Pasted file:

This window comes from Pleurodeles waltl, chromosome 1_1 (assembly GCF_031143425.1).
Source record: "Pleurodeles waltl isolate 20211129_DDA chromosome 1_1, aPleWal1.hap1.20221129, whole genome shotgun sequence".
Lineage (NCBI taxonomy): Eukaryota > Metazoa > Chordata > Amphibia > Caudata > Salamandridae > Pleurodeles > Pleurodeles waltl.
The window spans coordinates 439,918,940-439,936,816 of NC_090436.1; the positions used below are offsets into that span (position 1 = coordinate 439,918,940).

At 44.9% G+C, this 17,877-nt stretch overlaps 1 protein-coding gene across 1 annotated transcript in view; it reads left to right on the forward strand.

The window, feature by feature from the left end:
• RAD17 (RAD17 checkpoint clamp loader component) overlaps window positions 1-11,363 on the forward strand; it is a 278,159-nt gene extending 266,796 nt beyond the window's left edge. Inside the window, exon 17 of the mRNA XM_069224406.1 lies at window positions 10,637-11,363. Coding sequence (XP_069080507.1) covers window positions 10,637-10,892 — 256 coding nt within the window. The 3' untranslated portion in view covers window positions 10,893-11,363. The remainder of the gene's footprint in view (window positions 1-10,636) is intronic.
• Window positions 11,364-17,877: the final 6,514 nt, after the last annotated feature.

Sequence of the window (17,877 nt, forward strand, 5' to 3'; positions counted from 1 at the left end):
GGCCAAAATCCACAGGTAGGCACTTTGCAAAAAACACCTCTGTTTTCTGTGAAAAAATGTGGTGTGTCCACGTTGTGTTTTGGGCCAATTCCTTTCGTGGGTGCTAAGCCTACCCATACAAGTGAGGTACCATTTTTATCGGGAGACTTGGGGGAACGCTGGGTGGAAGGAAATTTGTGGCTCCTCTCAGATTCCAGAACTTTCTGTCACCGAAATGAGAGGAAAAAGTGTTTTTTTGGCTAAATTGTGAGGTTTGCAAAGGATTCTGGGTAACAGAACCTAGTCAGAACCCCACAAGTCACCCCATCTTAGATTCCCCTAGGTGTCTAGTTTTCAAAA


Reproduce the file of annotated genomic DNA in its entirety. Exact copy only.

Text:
This window comes from Pleurodeles waltl, chromosome 1_1 (assembly GCF_031143425.1).
Source record: "Pleurodeles waltl isolate 20211129_DDA chromosome 1_1, aPleWal1.hap1.20221129, whole genome shotgun sequence".
Lineage (NCBI taxonomy): Eukaryota > Metazoa > Chordata > Amphibia > Caudata > Salamandridae > Pleurodeles > Pleurodeles waltl.
The window spans coordinates 439,918,940-439,936,816 of NC_090436.1; the positions used below are offsets into that span (position 1 = coordinate 439,918,940).

At 44.9% G+C, this 17,877-nt stretch overlaps 1 protein-coding gene across 1 annotated transcript in view; it reads left to right on the forward strand.

The window, feature by feature from the left end:
• RAD17 (RAD17 checkpoint clamp loader component) overlaps window positions 1-11,363 on the forward strand; it is a 278,159-nt gene extending 266,796 nt beyond the window's left edge. Inside the window, exon 17 of the mRNA XM_069224406.1 lies at window positions 10,637-11,363. Coding sequence (XP_069080507.1) covers window positions 10,637-10,892 — 256 coding nt within the window. The 3' untranslated portion in view covers window positions 10,893-11,363. The remainder of the gene's footprint in view (window positions 1-10,636) is intronic.
• Window positions 11,364-17,877: the final 6,514 nt, after the last annotated feature.

Sequence of the window (17,877 nt, forward strand, 5' to 3'; positions counted from 1 at the left end):
GGCCAAAATCCACAGGTAGGCACTTTGCAAAAAACACCTCTGTTTTCTGTGAAAAAATGTGGTGTGTCCACGTTGTGTTTTGGGCCAATTCCTTTCGTGGGTGCTAAGCCTACCCATACAAGTGAGGTACCATTTTTATCGGGAGACTTGGGGGAACGCTGGGTGGAAGGAAATTTGTGGCTCCTCTCAGATTCCAGAACTTTCTGTCACCGAAATGAGAGGAAAAAGTGTTTTTTTGGCTAAATTGTGAGGTTTGCAAAGGATTCTGGGTAACAGAACCTAGTCAGAACCCCACAAGTCACCCCATCTTAGATTCCCCTAGGTGTCTAGTTTTCAAAA